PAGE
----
Dhanda S, Davies M, Roy D, Wise L and Shakir S. Presented by Alison Evans.
Clinical trials and observational studies have reported bleeding risk in patients (pts) taking rivaroxaban. A PASS was carried out as part of the RMP to monitor the safety and use of rivaroxaban using real-world primary (1°) care data in England.
To estimate the risk of major and CRNM bleeding in pts prescribed rivaroxaban for SPAF and DVT/PE in 1° care.
Pts identified from dispensed prescriptions in England (2012-2016). Detailed questionnaires sent to general practitioners (GPs) at ≥3 and ≥12 months of observation collected information on risk factors for bleeding (HAS-BLED) and bleeding outcomes. Summary descriptive statistics and 12-month risk estimates were calculated.
Cohort = 17546 pts: 10225 pts with AF (58.3% of cohort, median age 78 years (yrs) [IQR 70-84], 5253 (51.4%) male); 5959 pts with DVT/PE (34.0 % of cohort, median age 66 yrs [IQR 50-78]; 3197 (53.6%) female). In both groups, the median HAS-BLED score was 1 (IQR 1-2, 0-1, respectively) reflecting a low risk of major bleeding.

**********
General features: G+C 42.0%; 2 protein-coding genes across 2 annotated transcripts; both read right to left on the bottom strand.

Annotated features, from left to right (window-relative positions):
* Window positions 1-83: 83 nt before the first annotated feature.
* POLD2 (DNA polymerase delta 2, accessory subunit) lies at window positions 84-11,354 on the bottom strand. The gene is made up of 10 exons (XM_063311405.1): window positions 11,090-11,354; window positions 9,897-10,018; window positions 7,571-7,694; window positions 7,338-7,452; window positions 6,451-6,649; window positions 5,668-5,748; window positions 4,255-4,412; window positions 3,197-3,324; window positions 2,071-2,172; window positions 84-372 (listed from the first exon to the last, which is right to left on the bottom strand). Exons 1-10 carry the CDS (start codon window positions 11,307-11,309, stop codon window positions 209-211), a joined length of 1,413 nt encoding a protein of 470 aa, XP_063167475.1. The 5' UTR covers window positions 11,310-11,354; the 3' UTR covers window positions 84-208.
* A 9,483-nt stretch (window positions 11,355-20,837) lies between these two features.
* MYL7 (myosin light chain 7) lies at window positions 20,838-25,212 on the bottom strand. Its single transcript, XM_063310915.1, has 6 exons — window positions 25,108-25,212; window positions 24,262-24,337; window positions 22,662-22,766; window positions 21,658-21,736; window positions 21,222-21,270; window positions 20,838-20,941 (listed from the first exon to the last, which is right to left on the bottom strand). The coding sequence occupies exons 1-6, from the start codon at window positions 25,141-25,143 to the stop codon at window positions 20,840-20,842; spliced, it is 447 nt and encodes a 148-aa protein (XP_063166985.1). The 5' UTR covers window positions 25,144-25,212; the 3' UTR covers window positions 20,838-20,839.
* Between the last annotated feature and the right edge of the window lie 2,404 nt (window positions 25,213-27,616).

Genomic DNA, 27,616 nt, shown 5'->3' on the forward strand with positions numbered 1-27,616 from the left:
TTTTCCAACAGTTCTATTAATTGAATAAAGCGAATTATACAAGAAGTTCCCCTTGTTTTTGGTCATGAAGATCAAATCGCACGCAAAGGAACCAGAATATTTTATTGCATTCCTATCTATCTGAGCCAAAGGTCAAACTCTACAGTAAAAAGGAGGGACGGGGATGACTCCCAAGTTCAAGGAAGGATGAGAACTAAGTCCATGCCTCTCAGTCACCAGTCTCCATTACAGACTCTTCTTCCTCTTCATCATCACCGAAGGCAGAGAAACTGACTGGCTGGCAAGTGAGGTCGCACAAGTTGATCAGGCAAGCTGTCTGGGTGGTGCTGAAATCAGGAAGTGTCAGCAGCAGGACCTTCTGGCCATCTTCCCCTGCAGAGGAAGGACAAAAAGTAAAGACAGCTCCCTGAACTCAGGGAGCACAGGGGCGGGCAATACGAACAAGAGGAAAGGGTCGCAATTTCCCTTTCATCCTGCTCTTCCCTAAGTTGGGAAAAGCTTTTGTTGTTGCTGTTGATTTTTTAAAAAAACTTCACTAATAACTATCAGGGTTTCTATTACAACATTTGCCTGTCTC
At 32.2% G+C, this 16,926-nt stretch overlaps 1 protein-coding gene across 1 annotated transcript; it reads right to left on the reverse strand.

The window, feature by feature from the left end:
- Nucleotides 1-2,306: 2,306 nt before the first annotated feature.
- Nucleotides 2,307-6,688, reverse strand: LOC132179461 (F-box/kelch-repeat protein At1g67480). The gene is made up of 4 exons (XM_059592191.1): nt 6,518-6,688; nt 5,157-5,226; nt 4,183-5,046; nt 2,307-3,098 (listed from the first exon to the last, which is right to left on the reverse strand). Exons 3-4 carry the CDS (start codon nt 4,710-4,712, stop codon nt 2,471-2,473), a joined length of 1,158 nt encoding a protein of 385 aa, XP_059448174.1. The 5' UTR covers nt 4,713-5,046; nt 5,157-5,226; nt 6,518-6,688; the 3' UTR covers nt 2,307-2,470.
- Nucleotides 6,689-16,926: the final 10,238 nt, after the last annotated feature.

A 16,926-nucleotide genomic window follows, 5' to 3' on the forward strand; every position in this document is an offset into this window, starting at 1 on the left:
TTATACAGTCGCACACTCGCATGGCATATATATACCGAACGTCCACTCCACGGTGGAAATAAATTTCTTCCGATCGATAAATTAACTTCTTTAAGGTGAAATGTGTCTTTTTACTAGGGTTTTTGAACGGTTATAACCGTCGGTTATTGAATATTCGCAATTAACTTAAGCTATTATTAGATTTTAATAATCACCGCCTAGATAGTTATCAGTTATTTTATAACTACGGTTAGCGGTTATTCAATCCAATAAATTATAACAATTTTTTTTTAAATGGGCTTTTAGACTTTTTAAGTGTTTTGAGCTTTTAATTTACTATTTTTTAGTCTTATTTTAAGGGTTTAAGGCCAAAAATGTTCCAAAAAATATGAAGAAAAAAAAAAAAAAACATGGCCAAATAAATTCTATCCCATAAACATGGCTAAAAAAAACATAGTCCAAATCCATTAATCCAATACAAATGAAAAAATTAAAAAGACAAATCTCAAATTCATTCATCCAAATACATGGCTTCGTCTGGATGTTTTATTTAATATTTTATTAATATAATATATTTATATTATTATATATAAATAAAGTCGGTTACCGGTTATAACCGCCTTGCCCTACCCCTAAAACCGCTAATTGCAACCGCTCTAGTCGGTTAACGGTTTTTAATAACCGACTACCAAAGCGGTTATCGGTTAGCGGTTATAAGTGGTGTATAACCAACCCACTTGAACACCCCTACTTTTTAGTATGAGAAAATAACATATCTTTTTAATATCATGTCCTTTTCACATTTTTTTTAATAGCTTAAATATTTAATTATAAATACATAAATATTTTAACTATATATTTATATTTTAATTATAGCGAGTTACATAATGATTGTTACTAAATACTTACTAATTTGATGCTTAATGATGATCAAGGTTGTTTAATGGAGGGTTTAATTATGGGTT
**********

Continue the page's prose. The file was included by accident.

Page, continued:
AF group: Risk Major + CRNM bleeding 8.3% ([95% CI 7.8, 8.9]; n=825). Risk Major bleed (MB) 2.4% ([95% CI 2.1, 2.7]; n=239), CRNM bleeding 6.0% ([95% CI 5.5, 6.4]; n=592). MB further stratified by site: gastrointestinal (GI) (1.2%; n=117), urogenital (UG) (0.1%; n=13), intracranial (IC) (0.4%; n=42), all other critical organ (excluding IC) (0.3%; n=26) and all non-critical organ sites (0.4%; n=44).
DVT/PE group: Risk Major + CRNM bleeding 4.2% ([95% CI 3.7, 4.7]; n=240). Risk MB 1.4% ([95% CI 1.1, 1.7]; n=82), CRNM bleeding 2.8% ([95% CI 2.4, 3.3]; n=162). MB further stratified by site: GI (0.7%; n=38), UG (0.3%; n=18), IC (0.2%; n=12), all other critical organ (excluding IC) (0.1%; n=4) and all non-critical organ sites (0.2%; n=10).
For the primary outcome of major bleeding, the estimates of risk in the AF and DVT/PE rivaroxaban user populations were overall low and consistent with those estimated from clinical trial data. Differences in methodologies and analysed study populations prevent meaningful comparisons with other studies. This study design has unique strengths, including the collection of timely, granular data directly from prescribing GPs, however selective reporting of outcomes and selection bias might be present, and should be considered when interpreting results.